A drug user from rural Decorah, Iowa, who unlawfully possessed ammunition was sentenced in federal court on October 5, 2020.
In a plea agreement and at the sentencing hearing, William Fredric Harrison, Jr., age 60, admitted that, on November 23, 2018, he purchased an assault rifle and 200 rounds of ammunition in Onalaska, Wisconsin. The Federal Bureau of Investigation’s National Instant Criminal Background Check System delayed the sale. Harrison was only able to take the ammunition home to Iowa on that day. On November 24, 2018, Harrison made multiple telephone calls from his rural Decorah residence to the emergency room at a Decorah hospital. In one of the calls, Harrison expressed frustration with one of the doctors at the hospital and stated, “I want to come down there and make all of you feel the terror that I am feeling. All of you will be dead.” The calls triggered a two-day lockdown of the hospital.
On November 26, 2018, Harrison filled out an application in the Iowa District Court for Allamakee County seeking the return of three firearms and ammunition that law enforcement officers had seized from his residence in 2016 arising out of an incident in which Harrison was later convicted of assaulting his wife. On November 29, 2018, law enforcement officers executed a search warrant at Harrison’s home and located the 200 rounds of ammunition that Harrison had purchased in Wisconsin. Officers also found marijuana paraphernalia.
Harrison was sentenced in Cedar Rapids by United States District Court Judge C.J. Williams. Harrison was sentenced to over ten months of imprisonment. The district court also ordered Harrison pay $10,000 for his court-appointed attorney. He must also serve a three-year term of supervised release after the prison term. There is no parole in the federal system. As a result of this federal conviction, Harrison is prohibited from possessing firearms and ammunition.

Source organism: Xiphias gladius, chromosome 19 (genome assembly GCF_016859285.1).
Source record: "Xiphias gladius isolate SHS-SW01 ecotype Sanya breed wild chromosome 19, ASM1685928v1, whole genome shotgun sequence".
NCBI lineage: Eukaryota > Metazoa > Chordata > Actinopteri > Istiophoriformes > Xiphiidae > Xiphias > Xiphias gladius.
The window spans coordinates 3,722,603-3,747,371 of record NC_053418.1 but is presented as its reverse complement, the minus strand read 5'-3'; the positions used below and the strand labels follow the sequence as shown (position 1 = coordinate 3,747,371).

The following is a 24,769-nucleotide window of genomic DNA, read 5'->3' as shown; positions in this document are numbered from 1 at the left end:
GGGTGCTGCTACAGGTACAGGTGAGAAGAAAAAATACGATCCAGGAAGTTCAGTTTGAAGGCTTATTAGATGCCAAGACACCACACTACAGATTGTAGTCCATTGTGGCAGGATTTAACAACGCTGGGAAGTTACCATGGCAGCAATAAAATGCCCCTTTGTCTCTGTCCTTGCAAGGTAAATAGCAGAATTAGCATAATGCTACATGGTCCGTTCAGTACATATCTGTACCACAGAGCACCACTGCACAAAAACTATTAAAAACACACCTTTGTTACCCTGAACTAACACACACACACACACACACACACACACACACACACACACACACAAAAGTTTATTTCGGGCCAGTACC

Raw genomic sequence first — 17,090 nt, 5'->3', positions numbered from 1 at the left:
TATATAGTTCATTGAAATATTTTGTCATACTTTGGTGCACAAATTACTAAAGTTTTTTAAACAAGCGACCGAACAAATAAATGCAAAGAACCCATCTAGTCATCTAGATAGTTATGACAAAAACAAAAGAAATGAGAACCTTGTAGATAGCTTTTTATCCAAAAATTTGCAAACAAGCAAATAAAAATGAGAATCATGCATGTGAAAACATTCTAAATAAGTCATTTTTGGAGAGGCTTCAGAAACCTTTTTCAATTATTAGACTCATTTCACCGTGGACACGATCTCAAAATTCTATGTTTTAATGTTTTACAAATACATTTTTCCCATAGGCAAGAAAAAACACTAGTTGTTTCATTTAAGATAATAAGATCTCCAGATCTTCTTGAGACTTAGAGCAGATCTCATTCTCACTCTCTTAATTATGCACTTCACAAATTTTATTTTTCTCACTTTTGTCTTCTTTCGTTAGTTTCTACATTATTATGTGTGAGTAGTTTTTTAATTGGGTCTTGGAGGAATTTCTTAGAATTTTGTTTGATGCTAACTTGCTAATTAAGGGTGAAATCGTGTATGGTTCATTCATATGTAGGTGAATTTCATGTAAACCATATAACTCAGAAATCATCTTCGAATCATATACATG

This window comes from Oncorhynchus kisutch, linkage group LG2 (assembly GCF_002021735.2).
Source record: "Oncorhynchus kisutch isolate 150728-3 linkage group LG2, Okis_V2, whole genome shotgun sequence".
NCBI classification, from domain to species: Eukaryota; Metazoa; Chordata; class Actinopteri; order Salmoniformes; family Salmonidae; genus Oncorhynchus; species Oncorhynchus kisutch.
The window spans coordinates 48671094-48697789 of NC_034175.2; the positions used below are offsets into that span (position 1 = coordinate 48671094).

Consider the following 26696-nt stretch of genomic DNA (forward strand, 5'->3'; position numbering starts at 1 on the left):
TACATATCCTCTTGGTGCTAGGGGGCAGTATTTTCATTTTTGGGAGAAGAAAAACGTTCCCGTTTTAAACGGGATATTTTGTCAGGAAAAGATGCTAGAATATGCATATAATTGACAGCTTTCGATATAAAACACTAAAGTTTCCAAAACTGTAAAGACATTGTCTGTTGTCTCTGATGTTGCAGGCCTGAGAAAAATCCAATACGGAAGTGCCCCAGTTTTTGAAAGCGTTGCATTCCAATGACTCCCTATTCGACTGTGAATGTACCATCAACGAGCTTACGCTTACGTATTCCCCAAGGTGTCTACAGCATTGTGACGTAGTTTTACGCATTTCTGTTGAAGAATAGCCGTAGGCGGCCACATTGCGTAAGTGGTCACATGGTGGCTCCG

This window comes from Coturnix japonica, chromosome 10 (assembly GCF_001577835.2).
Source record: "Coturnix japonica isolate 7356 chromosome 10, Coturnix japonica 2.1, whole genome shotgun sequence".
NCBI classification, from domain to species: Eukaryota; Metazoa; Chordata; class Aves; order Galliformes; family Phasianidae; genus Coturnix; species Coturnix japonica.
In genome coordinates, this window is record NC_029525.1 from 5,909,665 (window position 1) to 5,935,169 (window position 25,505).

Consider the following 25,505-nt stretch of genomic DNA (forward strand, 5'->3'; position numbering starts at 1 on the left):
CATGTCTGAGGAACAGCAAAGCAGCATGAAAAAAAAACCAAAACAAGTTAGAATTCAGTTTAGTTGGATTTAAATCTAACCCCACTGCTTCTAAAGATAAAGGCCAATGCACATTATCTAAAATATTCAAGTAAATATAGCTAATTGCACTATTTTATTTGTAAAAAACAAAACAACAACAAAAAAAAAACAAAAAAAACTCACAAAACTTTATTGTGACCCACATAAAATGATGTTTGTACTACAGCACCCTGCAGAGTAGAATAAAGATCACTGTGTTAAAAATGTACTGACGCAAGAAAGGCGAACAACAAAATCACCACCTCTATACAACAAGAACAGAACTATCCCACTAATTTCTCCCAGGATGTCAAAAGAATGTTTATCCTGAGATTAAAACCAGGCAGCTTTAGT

This case was brought as part of Project Safe Neighborhoods (PSN). PSN is the centerpiece of the Department of Justice’s violent crime reduction efforts. PSN is an evidence-based program proven to be effective at reducing violent crime. Through PSN, a broad spectrum of stakeholders work together to identify the most pressing violent crime problems in the community and develop comprehensive solutions to address them. As part of this strategy, PSN focuses enforcement efforts on the most violent offenders and partners with locally based prevention and reentry programs for lasting reductions in crime.
This case is also part of Project Guardian, the Department of Justice’s signature initiative to reduce gun violence and enforce federal firearms laws. Initiated by the Attorney General in the fall of 2019, Project Guardian draws upon the Department’s past successful programs to reduce gun violence; enhances coordination of federal, state, local, and tribal authorities in investigating and prosecuting gun crimes; improves information-sharing by the Bureau of Alcohol, Tobacco, Firearms and Explosives when a prohibited individual attempts to purchase a firearm and is denied by the National Instant Criminal Background Check System (NICS), to include taking appropriate actions when a prospective purchaser is denied by the NICS for mental health reasons; and ensures that federal resources are directed at the criminals posing the greatest threat to our communities. For more information about Project Guardian, please see https://www.justice.gov/ag/page/file/1217186/download.
The case was prosecuted by Assistant United States Attorney Tim Vavricek and investigated by the Winneshiek County Sheriff’s Office and the Decorah Police Department.
Court file information at https://ecf.iand.uscourts.gov/cgi-bin/login.pl.
The case file number is 19-CR-1048.
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